The gov­ern­ment has trum­peted the par­tic­i­pa­tion of Sunni tribal fighters in its re­cent of­fen­sive on Salahud­din prov­ince as a re­sponse to con­cern about a sec­tar­ian blood­bath by the Shi­ite-dom­i­nated armed forces.

Last year, Iraq’s top Shi­ite cleric ex­horted fol­low­ers to join mili­tias and prop up the coun­try’s armed forces, which had col­lapsed af­ter a hu­mil­i­at­ing de­feat at the hands of Is­lamic State.

Although the mili­tias were cred­ited with sav­ing Bagh­dad from be­ing over­run by the mil­i­tant group, many feared a re­turn of the Shi­ite death squads who en­gaged in reprisals against Sun­nis dur­ing the sec­tar­ian blood­let­ting in 2006-07.

Back then, Shi­ites had a dif­fer­ent hero: Abu Deraa, a Shi­ite para­mil­i­tary leader. Abu Deraa’s raids on Sunni neigh­bor­hoods and his pen­chant for drilling holes in the heads of Sunni cap­tives earned him the moniker “the Shi­ite Zar­qawi,” a ref­er­ence to the Jor­da­ni­an­born Sunni head of Al Qaeda in Iraq re­spon­si­ble for or­ga­niz­ing vi­cious sui­cide bomb­ings against Shi­ites.

Abu Azrael in­sists that he shuns sec­tar­i­an­ism and that he and his com­rades in the mili­tias are holy war­riors fight­ing to de­fend the op­pressed against those who “kill and pil­lage in the name of Mus­lims.”

“I’m here to talk about ter­ror­ism. Any per­son who em­braces Daesh, no mat­ter what his reli­gion may be, I will con­sider him a ter­ror­ist.”

Aside from his boasts about his fight­ing prow­ess, Abu Azrael is known for his gal­lows-in­flected sense of hu­mor.

In his best-known video, re­leased in Jan­uary, he’s seen rid­ing on a chil­dren’s bi­cy­cle through a Sun­nidom­i­nated area pre­sum­ably once packed with Is­lamic State mil­i­tants and sup­port­ers, now ren­dered a ghost town.

“What a ro­man­tic set­ting! This is your brother Abu Azrael roam­ing around the city of the dead,” he says, flash­ing a toothy grin as the cam­era pans over the car­cass of a dog.

“If we weren’t good­hearted peo­ple, we would have burned your houses down to the ground,” he goads the town’s ab­sent res­i­dents-turned-refugees, adding that only houses with Is­lamic State flags were razed.

Abu Azrael ex­plains that the video was shot in a Sunni area called Albu Hish­meh about 45 miles north of Bagh­dad, the site of in­tense clashes be­tween Imam Ali Brigade and Is­lamic State fighters in De­cem­ber and Jan­uary.

“This was me mock­ing th­ese ter­ror­ists. They are noth­ing, be­cause our sol­diers are he­roes.”

‘I’m here to talk about ter­ror­ism. Any per­son who em­braces Daesh, no mat­ter what his reli­gion may be, I will con­sider him a ter­ror­ist.’

— Abu Azrael, a Shi­ite mili­tia­man also known as the “Iraqi Rambo”

Although he’s swarmed by fans ev­ery­where he goes, not ev­ery­one is happy about the fo­cus on a fighter with a per­son­al­ity as out­sized as his mus­cles.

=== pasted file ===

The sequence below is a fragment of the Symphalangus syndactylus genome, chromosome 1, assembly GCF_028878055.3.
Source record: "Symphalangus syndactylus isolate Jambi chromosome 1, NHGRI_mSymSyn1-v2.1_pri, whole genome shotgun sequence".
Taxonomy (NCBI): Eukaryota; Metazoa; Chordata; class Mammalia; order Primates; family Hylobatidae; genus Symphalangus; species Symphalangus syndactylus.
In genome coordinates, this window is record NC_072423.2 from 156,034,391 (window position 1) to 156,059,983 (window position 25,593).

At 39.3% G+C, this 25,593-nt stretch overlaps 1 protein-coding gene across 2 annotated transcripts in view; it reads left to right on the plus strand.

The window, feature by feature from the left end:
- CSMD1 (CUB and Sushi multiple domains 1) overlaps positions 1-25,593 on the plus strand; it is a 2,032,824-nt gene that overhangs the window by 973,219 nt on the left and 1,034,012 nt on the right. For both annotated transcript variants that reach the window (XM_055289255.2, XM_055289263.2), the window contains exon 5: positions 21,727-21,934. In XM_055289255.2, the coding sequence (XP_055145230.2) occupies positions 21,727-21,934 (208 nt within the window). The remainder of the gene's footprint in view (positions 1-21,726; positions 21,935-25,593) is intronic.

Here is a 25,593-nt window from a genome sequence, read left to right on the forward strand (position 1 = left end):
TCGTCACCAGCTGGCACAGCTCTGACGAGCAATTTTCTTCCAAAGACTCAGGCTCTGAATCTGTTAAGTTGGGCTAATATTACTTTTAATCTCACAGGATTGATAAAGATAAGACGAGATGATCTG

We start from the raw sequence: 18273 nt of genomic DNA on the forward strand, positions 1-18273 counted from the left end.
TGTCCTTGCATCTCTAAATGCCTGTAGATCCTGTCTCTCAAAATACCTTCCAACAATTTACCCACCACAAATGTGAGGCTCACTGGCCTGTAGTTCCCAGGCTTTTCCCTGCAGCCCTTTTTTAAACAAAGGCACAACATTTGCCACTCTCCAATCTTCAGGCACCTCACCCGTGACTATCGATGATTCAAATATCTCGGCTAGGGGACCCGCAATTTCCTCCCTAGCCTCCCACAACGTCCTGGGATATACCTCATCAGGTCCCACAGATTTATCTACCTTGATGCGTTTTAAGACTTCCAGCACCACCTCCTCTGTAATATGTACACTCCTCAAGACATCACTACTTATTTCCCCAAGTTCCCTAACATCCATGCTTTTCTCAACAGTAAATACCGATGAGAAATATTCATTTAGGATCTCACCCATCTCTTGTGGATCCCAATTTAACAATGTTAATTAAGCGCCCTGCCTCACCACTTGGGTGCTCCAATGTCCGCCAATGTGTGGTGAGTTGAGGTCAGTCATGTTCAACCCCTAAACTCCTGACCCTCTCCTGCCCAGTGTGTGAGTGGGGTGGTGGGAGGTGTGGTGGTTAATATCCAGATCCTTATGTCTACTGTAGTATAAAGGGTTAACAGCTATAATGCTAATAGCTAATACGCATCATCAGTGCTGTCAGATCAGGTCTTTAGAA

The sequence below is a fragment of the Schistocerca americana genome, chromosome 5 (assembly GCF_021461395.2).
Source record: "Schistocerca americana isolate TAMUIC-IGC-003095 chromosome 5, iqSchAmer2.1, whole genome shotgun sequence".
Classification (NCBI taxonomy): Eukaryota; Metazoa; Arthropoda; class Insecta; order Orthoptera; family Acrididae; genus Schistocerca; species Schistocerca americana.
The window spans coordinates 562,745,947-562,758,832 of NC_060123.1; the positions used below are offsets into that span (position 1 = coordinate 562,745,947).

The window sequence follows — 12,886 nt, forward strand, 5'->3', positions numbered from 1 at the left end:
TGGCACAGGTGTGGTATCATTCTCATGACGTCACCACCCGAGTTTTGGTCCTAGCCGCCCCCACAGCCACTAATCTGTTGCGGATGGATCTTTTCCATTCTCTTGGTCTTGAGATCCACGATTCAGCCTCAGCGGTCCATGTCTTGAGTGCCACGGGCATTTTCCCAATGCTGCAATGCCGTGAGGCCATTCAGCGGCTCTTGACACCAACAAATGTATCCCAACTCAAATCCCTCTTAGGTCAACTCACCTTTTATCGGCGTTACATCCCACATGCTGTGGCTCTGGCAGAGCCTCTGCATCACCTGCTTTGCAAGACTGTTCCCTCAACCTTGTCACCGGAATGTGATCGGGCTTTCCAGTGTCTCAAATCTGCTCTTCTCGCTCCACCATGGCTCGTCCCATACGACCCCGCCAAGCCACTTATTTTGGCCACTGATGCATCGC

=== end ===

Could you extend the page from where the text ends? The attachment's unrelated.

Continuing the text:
“He’s a hero,” says Ab­bass, a traf­fic po­lice­man sit­ting down to break­fast in a Bagh­dad road­side cafe.

“No, he’s not,” re­torts an­other of­fi­cer be­tween mouth­fuls of the omelet be­fore him.

“He gets to have the best food, best weapons. But what about the he­roes in the army and the po­lice?”

He shakes his head. “No one cares about them. They get noth­ing, and they’ve done more than Abu Azrael.”

As Abu Azrael’s fame has grown, he has be­come a sym­bol for fel­low mili­ti­a­men, boost­ing morale when­ever he shows up at a battle. Does he worry about be­ing even more of a tar­get now for the ex­trem­ists?

“If it’s a mat­ter of fear, I’m a fighter in God’s name and I fear noth­ing,” he says de­fi­antly. “But of course I’m con­cerned for my fam­ily.”

Although the battle for Salahud­din con­tin­ues, all eyes re­main on Mo­sul, 225 miles north of Bagh­dad and the jewel in Is­lamic State’s crown. Ob­servers ex­pect the gov­ern­ment will have a much harder fight on its hands.

Abu Azrael, how­ever, in­sists he isn’t wor­ried.

“Dif­fi­cult, not dif­fi­cult, we will be vic­to­ri­ous, even if it re­quires the last drop of our peo­ple’s blood,” he de­clares.

“There is no other op­tion, and mar­tyr­dom for us is honor from God.”

And what of the time af­ter Is­lamic State is van­quished? Will he join the army or en­list in some kind of a na­tional guard brigade?

Not for him the mil­i­tary life, says Abu Azrael, speak­ing wist­fully of re­turn­ing to his gov­ern­ment po­si­tion, send­ing his chil­dren to school and go­ing back to the mosque to is­sue the call to prayer.

“I’m a civil­ian who was tasked by God to fight. Once that ends I will go back to my nor­mal life,” he says. “And if they re­turn, we will too. Illa tahin !”

W.G. Dun­lop AFP/Getty Images

LIKE MANY ac­tion he­roes, Abu Azrael keeps his true iden­tity un­der wraps.

Nabih Bu­los For The Times

THE SHI­ITE FIGHTER who calls him­self Abu Azrael, seen with a fan in Bagh­dad, in­sists that he shuns sec­tar­i­an­ism and is bat­tling to de­fend the op­pressed.